I mean, we had been together for four years, so it was inevitable that the topic would come up in conversation from time to time, and I knew that there was no one else in the world that I wanted to be with – I was just never one to think about it.

Growing up, I never day dreamed about weddings, sketched dresses, or play acted happily ever after.

I just hoped to heck that one day I would actually have a boyfriend, and all that practice kissing the back of my hand in the shower would amount to something.

So when this beautiful, kind, brilliant man, kneeled in front of me, and told me “I want to spend the rest of my life with you,” I briefly stood there shocked.

My mouth opening and closing like that of a stunned trout.

And then I burst into tears.


I cried so hard and for so long that Marc actually had to ask me (quite nervously at that) if my tears were a good or bad thing.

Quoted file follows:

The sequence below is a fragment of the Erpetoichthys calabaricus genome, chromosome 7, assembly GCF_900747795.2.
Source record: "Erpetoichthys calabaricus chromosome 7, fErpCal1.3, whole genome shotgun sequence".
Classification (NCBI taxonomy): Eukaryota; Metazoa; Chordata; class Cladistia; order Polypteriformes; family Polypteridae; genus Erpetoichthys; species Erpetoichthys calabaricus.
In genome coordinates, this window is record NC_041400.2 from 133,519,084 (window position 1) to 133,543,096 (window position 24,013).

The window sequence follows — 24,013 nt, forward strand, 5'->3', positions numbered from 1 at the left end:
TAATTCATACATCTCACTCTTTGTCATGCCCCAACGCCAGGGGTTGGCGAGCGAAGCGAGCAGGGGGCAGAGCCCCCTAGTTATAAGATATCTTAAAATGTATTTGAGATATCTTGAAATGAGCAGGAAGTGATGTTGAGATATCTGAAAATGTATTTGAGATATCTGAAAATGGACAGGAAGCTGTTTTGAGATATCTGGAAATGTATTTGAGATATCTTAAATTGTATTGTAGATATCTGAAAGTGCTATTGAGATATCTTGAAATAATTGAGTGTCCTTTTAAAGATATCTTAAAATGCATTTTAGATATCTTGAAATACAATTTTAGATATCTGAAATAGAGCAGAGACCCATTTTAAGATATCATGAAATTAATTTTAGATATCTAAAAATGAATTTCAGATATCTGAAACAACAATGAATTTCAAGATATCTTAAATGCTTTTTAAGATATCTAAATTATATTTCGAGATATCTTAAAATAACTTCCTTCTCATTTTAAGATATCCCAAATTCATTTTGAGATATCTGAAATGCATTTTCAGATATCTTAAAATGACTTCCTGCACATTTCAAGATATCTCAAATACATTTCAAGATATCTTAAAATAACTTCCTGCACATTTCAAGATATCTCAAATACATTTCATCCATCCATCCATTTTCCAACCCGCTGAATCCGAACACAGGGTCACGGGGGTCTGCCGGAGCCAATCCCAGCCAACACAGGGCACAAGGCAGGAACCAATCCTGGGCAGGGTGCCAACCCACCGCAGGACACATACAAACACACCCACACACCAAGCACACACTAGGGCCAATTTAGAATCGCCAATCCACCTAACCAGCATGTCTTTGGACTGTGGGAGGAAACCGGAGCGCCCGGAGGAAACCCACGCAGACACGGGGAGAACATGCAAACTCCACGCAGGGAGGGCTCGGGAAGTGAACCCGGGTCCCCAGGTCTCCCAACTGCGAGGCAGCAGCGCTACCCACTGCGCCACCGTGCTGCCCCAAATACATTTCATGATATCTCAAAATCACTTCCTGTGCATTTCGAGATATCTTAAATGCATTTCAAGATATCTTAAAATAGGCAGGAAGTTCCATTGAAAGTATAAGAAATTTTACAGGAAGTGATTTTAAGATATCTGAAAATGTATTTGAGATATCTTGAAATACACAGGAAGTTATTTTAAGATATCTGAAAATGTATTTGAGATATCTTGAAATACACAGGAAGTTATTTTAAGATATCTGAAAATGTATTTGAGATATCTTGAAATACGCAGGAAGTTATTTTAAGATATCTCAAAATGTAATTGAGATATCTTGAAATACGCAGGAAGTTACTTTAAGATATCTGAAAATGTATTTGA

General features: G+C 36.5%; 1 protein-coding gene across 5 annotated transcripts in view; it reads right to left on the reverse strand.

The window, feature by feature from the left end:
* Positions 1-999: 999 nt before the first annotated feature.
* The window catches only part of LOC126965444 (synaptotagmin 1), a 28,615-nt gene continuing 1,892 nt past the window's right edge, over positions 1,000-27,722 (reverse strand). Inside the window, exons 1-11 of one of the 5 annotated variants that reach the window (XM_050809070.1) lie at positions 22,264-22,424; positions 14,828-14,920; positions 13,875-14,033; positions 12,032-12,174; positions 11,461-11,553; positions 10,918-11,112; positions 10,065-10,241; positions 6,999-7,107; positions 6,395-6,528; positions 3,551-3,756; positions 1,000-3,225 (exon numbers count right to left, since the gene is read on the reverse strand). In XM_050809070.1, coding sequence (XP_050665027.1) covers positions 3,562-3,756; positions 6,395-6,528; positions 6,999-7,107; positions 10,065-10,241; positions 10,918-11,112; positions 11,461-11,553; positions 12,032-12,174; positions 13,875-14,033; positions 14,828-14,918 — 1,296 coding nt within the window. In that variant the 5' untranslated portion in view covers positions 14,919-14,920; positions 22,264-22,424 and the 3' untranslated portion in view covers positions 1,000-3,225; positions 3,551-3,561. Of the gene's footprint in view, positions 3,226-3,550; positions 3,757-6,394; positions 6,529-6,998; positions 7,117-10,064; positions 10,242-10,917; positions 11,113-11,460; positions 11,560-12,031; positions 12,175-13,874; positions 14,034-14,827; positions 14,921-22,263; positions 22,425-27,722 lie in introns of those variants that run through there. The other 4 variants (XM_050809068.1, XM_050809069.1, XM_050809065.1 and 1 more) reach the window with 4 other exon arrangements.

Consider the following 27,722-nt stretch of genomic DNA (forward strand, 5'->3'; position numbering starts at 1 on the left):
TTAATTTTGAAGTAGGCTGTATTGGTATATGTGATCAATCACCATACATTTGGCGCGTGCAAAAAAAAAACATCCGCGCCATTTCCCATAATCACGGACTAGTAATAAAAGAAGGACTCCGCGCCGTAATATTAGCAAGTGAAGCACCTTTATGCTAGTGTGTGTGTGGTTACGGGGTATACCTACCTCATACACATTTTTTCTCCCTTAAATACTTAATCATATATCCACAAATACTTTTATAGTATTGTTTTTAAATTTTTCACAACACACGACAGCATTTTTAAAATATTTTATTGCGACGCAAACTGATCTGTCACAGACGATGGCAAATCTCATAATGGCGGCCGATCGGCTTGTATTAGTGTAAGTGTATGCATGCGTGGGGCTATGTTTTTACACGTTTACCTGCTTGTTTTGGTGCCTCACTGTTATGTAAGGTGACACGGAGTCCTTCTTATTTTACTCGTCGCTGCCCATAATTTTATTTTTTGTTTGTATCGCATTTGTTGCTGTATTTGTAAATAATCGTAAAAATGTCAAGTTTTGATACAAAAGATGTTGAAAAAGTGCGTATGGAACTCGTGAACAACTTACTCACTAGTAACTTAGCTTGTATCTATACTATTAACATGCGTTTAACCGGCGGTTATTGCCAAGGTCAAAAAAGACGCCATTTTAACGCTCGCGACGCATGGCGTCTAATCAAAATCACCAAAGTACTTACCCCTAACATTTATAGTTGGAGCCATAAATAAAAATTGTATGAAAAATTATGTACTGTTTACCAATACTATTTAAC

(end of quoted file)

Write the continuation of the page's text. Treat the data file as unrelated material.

“Good…thing…” I managed to croak, before the next wave of sobs took over.

It was a very good surprise.

Marc began to laugh, and eventually I did too (although it was through my tears), and then he took my hand and placed a ring on my finger.

My engagement band has three stones – one larger, framed by two smaller ones. He explained that he choose this ring because the two stones on the outside are meant to signify us, and the middle stone is our life that we will build together.


You can imagine how quickly my tears dried up after hearing that. I’m pretty sure that I severely dehydrated myself standing there on the beach that night.

But it was magical.

The sun slowly setting, melting into the rich greens and blues of the sea; giant turtles watching us as they sunned themselves in the warmth of the white sand.


I told him that I would love him until the end of the world.

When we arrived back at the house where we were staying, we surprised all of our friends by revealing the good news.

Then we phoned family back in Canada, before doing the thing that every good 21st century couple does – updating our profiles on facebook.